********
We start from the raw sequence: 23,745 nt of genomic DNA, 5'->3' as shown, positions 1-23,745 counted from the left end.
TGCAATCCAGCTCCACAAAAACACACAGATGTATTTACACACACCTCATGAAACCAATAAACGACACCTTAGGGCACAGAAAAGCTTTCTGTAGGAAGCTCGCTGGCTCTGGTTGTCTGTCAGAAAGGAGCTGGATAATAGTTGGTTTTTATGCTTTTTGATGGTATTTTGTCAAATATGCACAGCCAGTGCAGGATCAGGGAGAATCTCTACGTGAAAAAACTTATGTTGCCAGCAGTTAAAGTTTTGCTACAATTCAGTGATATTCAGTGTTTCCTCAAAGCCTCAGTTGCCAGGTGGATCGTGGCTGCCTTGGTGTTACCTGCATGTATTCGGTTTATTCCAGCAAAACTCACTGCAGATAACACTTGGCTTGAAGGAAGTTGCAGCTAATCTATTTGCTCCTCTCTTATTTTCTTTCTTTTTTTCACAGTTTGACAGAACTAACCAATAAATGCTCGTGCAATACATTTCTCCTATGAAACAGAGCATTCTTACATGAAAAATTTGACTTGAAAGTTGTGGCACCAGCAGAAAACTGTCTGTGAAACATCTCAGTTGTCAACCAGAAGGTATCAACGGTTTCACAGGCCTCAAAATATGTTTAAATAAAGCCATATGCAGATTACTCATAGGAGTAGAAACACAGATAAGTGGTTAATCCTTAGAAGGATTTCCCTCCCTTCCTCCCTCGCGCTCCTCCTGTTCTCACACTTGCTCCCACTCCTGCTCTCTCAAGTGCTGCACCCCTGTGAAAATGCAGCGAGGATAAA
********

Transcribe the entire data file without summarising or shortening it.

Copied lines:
We start from the raw sequence: 23,745 nt of genomic DNA, 5'->3' as shown, positions 1-23,745 counted from the left end.
TGCAATCCAGCTCCACAAAAACACACAGATGTATTTACACACACCTCATGAAACCAATAAACGACACCTTAGGGCACAGAAAAGCTTTCTGTAGGAAGCTCGCTGGCTCTGGTTGTCTGTCAGAAAGGAGCTGGATAATAGTTGGTTTTTATGCTTTTTGATGGTATTTTGTCAAATATGCACAGCCAGTGCAGGATCAGGGAGAATCTCTACGTGAAAAAACTTATGTTGCCAGCAGTTAAAGTTTTGCTACAATTCAGTGATATTCAGTGTTTCCTCAAAGCCTCAGTTGCCAGGTGGATCGTGGCTGCCTTGGTGTTACCTGCATGTATTCGGTTTATTCCAGCAAAACTCACTGCAGATAACACTTGGCTTGAAGGAAGTTGCAGCTAATCTATTTGCTCCTCTCTTATTTTCTTTCTTTTTTTCACAGTTTGACAGAACTAACCAATAAATGCTCGTGCAATACATTTCTCCTATGAAACAGAGCATTCTTACATGAAAAATTTGACTTGAAAGTTGTGGCACCAGCAGAAAACTGTCTGTGAAACATCTCAGTTGTCAACCAGAAGGTATCAACGGTTTCACAGGCCTCAAAATATGTTTAAATAAAGCCATATGCAGATTACTCATAGGAGTAGAAACACAGATAAGTGGTTAATCCTTAGAAGGATTTCCCTCCCTTCCTCCCTCGCGCTCCTCCTGTTCTCACACTTGCTCCCACTCCTGCTCTCTCAAGTGCTGCACCCCTGTGAAAATGCAGCGAGGATAAA